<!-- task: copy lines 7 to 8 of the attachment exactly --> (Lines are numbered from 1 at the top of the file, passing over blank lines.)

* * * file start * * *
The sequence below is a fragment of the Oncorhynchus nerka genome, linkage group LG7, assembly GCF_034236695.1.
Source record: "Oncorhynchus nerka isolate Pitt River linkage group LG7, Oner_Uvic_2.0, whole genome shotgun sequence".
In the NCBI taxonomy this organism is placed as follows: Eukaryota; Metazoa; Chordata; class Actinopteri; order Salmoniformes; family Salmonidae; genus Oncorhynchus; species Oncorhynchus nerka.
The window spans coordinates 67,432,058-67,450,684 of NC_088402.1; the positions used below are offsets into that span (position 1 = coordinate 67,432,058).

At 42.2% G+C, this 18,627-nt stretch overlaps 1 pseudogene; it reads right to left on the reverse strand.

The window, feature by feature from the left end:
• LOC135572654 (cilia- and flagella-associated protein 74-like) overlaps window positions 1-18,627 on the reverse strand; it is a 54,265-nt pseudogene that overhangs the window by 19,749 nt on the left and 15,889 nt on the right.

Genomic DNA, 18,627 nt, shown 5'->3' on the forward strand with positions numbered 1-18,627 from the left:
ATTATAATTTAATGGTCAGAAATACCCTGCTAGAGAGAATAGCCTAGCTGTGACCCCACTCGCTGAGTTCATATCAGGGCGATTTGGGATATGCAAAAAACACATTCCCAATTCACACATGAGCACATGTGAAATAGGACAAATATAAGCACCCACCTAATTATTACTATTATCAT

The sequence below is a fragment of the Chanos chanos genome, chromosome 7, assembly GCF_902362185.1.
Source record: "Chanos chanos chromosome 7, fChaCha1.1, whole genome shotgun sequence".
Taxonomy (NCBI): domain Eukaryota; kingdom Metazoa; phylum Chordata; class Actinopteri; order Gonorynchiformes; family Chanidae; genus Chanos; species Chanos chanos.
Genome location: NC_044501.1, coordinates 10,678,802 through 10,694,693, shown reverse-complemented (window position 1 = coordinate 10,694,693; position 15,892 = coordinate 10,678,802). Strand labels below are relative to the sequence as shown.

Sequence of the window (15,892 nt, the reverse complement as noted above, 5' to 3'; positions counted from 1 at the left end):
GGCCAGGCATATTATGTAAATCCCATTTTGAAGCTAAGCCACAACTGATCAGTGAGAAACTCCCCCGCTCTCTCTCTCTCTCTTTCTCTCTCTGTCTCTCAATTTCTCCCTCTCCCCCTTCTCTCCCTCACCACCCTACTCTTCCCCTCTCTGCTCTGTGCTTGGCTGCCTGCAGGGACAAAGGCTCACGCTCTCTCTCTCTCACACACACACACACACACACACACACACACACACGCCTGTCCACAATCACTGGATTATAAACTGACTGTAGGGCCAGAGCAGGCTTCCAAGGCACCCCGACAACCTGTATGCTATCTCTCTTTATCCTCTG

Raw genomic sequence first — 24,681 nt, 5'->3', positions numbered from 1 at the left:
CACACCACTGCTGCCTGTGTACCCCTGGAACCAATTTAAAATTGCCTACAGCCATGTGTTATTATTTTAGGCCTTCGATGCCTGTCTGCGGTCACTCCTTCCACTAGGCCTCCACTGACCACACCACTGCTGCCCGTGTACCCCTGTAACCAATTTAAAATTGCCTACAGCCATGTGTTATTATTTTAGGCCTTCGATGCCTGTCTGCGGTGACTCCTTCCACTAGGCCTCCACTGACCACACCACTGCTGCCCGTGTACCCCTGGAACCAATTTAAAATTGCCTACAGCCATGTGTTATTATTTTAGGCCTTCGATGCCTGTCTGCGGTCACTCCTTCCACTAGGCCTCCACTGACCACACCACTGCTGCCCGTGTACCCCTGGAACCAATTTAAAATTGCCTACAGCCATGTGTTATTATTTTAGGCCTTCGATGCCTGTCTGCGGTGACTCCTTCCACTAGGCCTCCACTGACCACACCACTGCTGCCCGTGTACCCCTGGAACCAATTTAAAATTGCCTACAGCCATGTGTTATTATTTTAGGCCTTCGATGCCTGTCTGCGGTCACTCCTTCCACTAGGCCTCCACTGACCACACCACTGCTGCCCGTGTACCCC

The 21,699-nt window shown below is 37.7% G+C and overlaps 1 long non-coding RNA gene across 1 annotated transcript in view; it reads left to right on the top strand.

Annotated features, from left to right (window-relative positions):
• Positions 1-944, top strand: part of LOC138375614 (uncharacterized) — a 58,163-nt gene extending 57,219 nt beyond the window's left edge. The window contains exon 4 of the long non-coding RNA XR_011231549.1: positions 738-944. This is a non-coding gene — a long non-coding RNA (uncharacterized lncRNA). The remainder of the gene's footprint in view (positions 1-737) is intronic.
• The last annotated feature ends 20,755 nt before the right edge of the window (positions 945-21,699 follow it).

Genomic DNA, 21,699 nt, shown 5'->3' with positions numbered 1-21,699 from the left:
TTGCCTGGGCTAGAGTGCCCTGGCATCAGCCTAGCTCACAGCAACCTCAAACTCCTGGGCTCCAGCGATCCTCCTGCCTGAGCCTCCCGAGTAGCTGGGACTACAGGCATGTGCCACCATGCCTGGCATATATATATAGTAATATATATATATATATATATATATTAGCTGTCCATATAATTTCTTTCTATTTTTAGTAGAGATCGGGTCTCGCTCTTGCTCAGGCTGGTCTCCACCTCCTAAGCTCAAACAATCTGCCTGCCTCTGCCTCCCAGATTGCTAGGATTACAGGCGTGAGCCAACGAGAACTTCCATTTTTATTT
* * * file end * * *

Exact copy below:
• LOC135572654 (cilia- and flagella-associated protein 74-like) overlaps window positions 1-18,627 on the reverse strand; it is a 54,265-nt pseudogene that overhangs the window by 19,749 nt on the left and 15,889 nt on the right.

Genomic DNA, 18,627 nt, shown 5'->3' on the forward strand with positions numbered 1-18,627 from the left: